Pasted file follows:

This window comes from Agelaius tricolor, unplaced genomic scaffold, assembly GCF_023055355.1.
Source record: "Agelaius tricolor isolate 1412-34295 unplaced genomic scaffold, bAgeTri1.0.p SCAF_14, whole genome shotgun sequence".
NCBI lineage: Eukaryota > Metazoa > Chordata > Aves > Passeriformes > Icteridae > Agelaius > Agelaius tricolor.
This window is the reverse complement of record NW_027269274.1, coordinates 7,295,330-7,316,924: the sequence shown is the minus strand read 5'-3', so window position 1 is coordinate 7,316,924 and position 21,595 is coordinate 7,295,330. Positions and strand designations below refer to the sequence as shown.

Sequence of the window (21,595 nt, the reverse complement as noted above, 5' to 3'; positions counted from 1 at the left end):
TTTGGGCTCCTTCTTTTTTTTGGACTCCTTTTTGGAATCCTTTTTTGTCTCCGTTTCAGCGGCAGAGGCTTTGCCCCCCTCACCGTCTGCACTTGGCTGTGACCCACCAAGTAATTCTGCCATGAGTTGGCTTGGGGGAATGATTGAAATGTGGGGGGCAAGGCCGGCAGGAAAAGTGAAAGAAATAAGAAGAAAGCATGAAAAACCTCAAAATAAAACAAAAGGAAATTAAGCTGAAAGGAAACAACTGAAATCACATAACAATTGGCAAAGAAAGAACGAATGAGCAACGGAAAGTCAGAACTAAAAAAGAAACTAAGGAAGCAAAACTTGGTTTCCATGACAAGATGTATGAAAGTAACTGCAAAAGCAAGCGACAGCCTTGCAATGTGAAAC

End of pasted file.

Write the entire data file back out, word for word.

This window comes from Agelaius tricolor, unplaced genomic scaffold, assembly GCF_023055355.1.
Source record: "Agelaius tricolor isolate 1412-34295 unplaced genomic scaffold, bAgeTri1.0.p SCAF_14, whole genome shotgun sequence".
NCBI lineage: Eukaryota > Metazoa > Chordata > Aves > Passeriformes > Icteridae > Agelaius > Agelaius tricolor.
This window is the reverse complement of record NW_027269274.1, coordinates 7,295,330-7,316,924: the sequence shown is the minus strand read 5'-3', so window position 1 is coordinate 7,316,924 and position 21,595 is coordinate 7,295,330. Positions and strand designations below refer to the sequence as shown.

Sequence of the window (21,595 nt, the reverse complement as noted above, 5' to 3'; positions counted from 1 at the left end):
TTTGGGCTCCTTCTTTTTTTTGGACTCCTTTTTGGAATCCTTTTTTGTCTCCGTTTCAGCGGCAGAGGCTTTGCCCCCCTCACCGTCTGCACTTGGCTGTGACCCACCAAGTAATTCTGCCATGAGTTGGCTTGGGGGAATGATTGAAATGTGGGGGGCAAGGCCGGCAGGAAAAGTGAAAGAAATAAGAAGAAAGCATGAAAAACCTCAAAATAAAACAAAAGGAAATTAAGCTGAAAGGAAACAACTGAAATCACATAACAATTGGCAAAGAAAGAACGAATGAGCAACGGAAAGTCAGAACTAAAAAAGAAACTAAGGAAGCAAAACTTGGTTTCCATGACAAGATGTATGAAAGTAACTGCAAAAGCAAGCGACAGCCTTGCAATGTGAAAC